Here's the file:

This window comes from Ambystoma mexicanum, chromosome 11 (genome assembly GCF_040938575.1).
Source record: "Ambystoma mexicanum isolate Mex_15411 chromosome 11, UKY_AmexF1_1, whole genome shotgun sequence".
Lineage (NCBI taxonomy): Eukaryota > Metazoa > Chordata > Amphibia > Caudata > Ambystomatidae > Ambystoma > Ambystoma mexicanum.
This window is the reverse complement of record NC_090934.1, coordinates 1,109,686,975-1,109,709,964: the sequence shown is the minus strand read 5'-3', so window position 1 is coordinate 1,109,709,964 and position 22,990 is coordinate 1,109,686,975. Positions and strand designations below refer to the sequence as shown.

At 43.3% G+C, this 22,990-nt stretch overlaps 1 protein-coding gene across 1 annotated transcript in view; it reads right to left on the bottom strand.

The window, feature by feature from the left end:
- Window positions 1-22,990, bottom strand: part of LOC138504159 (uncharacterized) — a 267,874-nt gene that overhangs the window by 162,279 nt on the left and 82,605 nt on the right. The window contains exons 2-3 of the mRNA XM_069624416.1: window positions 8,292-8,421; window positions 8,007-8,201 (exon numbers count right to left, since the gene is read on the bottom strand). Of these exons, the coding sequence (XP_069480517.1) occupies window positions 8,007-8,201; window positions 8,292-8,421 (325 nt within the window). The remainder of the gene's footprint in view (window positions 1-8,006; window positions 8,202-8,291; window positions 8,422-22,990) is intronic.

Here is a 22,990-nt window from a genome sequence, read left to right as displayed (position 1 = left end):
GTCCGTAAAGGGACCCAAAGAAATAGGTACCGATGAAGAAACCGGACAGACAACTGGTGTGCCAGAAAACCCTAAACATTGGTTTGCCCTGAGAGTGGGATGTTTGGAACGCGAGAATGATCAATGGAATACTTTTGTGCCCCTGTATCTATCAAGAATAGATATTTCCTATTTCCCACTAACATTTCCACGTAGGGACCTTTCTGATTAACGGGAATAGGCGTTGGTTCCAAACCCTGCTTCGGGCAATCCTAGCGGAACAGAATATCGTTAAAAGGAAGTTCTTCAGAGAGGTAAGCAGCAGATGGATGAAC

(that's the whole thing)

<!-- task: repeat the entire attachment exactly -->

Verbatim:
This window comes from Ambystoma mexicanum, chromosome 11 (genome assembly GCF_040938575.1).
Source record: "Ambystoma mexicanum isolate Mex_15411 chromosome 11, UKY_AmexF1_1, whole genome shotgun sequence".
Lineage (NCBI taxonomy): Eukaryota > Metazoa > Chordata > Amphibia > Caudata > Ambystomatidae > Ambystoma > Ambystoma mexicanum.
This window is the reverse complement of record NC_090934.1, coordinates 1,109,686,975-1,109,709,964: the sequence shown is the minus strand read 5'-3', so window position 1 is coordinate 1,109,709,964 and position 22,990 is coordinate 1,109,686,975. Positions and strand designations below refer to the sequence as shown.

At 43.3% G+C, this 22,990-nt stretch overlaps 1 protein-coding gene across 1 annotated transcript in view; it reads right to left on the bottom strand.

The window, feature by feature from the left end:
- Window positions 1-22,990, bottom strand: part of LOC138504159 (uncharacterized) — a 267,874-nt gene that overhangs the window by 162,279 nt on the left and 82,605 nt on the right. The window contains exons 2-3 of the mRNA XM_069624416.1: window positions 8,292-8,421; window positions 8,007-8,201 (exon numbers count right to left, since the gene is read on the bottom strand). Of these exons, the coding sequence (XP_069480517.1) occupies window positions 8,007-8,201; window positions 8,292-8,421 (325 nt within the window). The remainder of the gene's footprint in view (window positions 1-8,006; window positions 8,202-8,291; window positions 8,422-22,990) is intronic.

Here is a 22,990-nt window from a genome sequence, read left to right as displayed (position 1 = left end):
GTCCGTAAAGGGACCCAAAGAAATAGGTACCGATGAAGAAACCGGACAGACAACTGGTGTGCCAGAAAACCCTAAACATTGGTTTGCCCTGAGAGTGGGATGTTTGGAACGCGAGAATGATCAATGGAATACTTTTGTGCCCCTGTATCTATCAAGAATAGATATTTCCTATTTCCCACTAACATTTCCACGTAGGGACCTTTCTGATTAACGGGAATAGGCGTTGGTTCCAAACCCTGCTTCGGGCAATCCTAGCGGAACAGAATATCGTTAAAAGGAAGTTCTTCAGAGAGGTAAGCAGCAGATGGATGAAC